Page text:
The 1990s have marked a historic change in the relationship of Canada to its Aboriginal peoples. Through the efforts of Rosemarie Kuptana, President of the Inuit Tapirisat of Canada, and other Aboriginal leaders, the federal, provincial and territorial governments have acknowledged the inherent right of Aboriginal peoples to self-government. Ms. Kuptana played a significant role in securing for Aboriginal peoples an equal participation with other Canadians in national constitutional and political processes.
Born in Sachs Harbour in the Banks Island in Canada’s Western Arctic, Ms. Kuptana has worked for the advancement of Inuit language and culture and has been a tireless leader in the area of human rights since 1975. From 1983 to 1988, she served as the President of the Inuit Broadcasting Corporation (IBC). During this time, Ms. Kuptana played a vital role in developing a communications system to express and reflect Inuit culture and society.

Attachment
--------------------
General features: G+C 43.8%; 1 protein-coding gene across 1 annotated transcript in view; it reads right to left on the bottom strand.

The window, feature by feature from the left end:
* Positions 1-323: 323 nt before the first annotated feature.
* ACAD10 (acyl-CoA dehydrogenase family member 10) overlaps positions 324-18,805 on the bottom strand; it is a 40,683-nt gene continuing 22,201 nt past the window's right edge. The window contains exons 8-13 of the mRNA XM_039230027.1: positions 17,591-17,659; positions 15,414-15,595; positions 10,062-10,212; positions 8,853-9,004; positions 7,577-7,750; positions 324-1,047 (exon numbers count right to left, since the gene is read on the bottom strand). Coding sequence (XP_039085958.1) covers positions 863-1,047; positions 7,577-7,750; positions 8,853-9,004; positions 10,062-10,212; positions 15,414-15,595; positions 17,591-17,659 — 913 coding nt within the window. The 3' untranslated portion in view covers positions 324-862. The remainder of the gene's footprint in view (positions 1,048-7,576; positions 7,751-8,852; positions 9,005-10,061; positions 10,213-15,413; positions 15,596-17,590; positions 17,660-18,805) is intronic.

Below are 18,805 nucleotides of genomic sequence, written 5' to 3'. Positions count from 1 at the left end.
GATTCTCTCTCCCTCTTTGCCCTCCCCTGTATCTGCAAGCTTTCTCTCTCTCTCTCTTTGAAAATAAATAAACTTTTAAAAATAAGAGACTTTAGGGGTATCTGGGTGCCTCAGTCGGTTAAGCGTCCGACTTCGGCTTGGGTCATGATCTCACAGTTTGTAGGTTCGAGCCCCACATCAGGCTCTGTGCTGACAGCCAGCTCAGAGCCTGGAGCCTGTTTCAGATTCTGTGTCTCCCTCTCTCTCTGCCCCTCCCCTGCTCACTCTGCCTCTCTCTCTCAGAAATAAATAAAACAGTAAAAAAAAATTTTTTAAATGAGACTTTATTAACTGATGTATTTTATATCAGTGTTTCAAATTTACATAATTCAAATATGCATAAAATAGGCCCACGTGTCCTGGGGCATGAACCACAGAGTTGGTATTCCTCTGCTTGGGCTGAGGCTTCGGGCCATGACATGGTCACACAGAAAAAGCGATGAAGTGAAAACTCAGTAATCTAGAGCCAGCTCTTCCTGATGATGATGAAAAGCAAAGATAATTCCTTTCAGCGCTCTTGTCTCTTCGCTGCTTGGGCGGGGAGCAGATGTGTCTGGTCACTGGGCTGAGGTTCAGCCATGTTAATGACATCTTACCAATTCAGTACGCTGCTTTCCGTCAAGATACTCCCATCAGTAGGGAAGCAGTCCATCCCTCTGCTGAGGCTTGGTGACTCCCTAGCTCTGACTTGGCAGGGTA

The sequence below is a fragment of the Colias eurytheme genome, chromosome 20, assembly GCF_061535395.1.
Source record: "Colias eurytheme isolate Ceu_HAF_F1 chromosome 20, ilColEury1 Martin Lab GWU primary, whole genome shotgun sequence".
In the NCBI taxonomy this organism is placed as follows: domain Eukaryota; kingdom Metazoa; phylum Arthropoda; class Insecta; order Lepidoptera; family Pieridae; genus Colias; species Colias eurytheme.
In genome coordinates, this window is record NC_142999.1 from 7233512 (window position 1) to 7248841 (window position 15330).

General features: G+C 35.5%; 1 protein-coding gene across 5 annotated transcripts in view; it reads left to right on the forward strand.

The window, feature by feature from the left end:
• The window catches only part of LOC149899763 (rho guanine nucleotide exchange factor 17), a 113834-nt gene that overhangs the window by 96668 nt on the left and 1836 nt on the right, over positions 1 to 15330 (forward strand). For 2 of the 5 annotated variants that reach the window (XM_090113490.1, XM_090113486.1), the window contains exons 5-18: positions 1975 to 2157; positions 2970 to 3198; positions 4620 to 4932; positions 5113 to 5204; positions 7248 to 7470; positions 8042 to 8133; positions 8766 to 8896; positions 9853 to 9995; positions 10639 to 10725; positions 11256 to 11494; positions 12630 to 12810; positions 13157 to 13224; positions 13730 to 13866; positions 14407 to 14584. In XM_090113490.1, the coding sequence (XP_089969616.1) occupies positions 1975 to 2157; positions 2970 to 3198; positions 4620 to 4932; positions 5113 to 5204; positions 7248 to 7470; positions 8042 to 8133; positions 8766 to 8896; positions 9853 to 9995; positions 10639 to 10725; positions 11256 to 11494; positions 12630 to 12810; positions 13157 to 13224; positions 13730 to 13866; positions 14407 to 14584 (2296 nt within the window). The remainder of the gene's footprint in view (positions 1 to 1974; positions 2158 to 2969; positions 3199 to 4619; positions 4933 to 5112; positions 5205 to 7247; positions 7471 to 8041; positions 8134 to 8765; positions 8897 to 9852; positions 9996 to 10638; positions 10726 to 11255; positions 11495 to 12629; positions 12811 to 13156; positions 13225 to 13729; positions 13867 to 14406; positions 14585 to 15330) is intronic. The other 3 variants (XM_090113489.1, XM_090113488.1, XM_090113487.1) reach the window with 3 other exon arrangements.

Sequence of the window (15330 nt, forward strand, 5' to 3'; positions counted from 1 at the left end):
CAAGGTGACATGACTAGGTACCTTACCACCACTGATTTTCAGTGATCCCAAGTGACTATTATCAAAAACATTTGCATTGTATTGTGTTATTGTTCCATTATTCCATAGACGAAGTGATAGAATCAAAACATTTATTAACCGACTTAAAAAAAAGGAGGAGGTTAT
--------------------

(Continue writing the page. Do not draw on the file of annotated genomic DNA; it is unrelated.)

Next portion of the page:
She has also represented Inuit in other forms, including serving as co-chair of the International Artic Council and, from 1986 to 1989, as the Canadian vice-president of the Inuit Circumpolar Conference.
She also researched and published No More Secrets, an examination of child sexual abuse in Inuit communities for Pautuutit, the national Inuit women’s association. The work has helped Inuit across Canada better recognize and treat this extremely difficult problem.
In April 1991, Ms. Kuptana was elected to a three-year term as president of the ITC, the national voice of Canada’s 35,000 Inuit. In addition to its self-government efforts, under the Ms. Kuptana’s leadership, the ITC has participated in research and represented Inuit on Arctic environmental issues, pursued acknowledgement of human rights abuses in the relocation of Inuit to the High Arctic during the 1950s, assisted in the settlement of Inuit land claims and developed educational and other programs for Inuit youth.
She has received the order of Canada and the Governor General’s Confederation Medal. In 1992, she was named to Maclean’s Hounour Role and was selected as Up Here magazine’s Northerner of the Year.
Ms. Kuptana’s cultural and political influence reaches beyond the Arctic. Whether in Ottawa, Moscow or Geneva, she is recognized as a strong advocate for the right of indigenous peoples to self-determination and self-government.